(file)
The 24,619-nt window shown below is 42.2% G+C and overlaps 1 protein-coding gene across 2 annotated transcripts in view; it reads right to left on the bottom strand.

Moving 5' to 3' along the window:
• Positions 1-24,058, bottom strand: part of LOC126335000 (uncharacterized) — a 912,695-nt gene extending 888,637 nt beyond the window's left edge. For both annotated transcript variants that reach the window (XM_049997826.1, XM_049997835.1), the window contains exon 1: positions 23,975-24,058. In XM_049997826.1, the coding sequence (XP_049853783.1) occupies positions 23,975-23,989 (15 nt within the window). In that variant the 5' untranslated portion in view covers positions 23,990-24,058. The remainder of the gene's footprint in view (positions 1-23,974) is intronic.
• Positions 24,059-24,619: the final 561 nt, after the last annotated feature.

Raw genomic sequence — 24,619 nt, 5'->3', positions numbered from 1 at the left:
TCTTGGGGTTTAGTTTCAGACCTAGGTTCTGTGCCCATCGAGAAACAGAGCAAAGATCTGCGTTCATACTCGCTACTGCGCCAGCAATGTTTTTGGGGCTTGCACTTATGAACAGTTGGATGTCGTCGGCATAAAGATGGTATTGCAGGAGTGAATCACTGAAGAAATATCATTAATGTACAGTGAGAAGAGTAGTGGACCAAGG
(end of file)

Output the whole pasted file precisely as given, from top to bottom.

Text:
The 24,619-nt window shown below is 42.2% G+C and overlaps 1 protein-coding gene across 2 annotated transcripts in view; it reads right to left on the bottom strand.

Moving 5' to 3' along the window:
• Positions 1-24,058, bottom strand: part of LOC126335000 (uncharacterized) — a 912,695-nt gene extending 888,637 nt beyond the window's left edge. For both annotated transcript variants that reach the window (XM_049997826.1, XM_049997835.1), the window contains exon 1: positions 23,975-24,058. In XM_049997826.1, the coding sequence (XP_049853783.1) occupies positions 23,975-23,989 (15 nt within the window). In that variant the 5' untranslated portion in view covers positions 23,990-24,058. The remainder of the gene's footprint in view (positions 1-23,974) is intronic.
• Positions 24,059-24,619: the final 561 nt, after the last annotated feature.

Raw genomic sequence — 24,619 nt, 5'->3', positions numbered from 1 at the left:
TCTTGGGGTTTAGTTTCAGACCTAGGTTCTGTGCCCATCGAGAAACAGAGCAAAGATCTGCGTTCATACTCGCTACTGCGCCAGCAATGTTTTTGGGGCTTGCACTTATGAACAGTTGGATGTCGTCGGCATAAAGATGGTATTGCAGGAGTGAATCACTGAAGAAATATCATTAATGTACAGTGAGAAGAGTAGTGGACCAAGG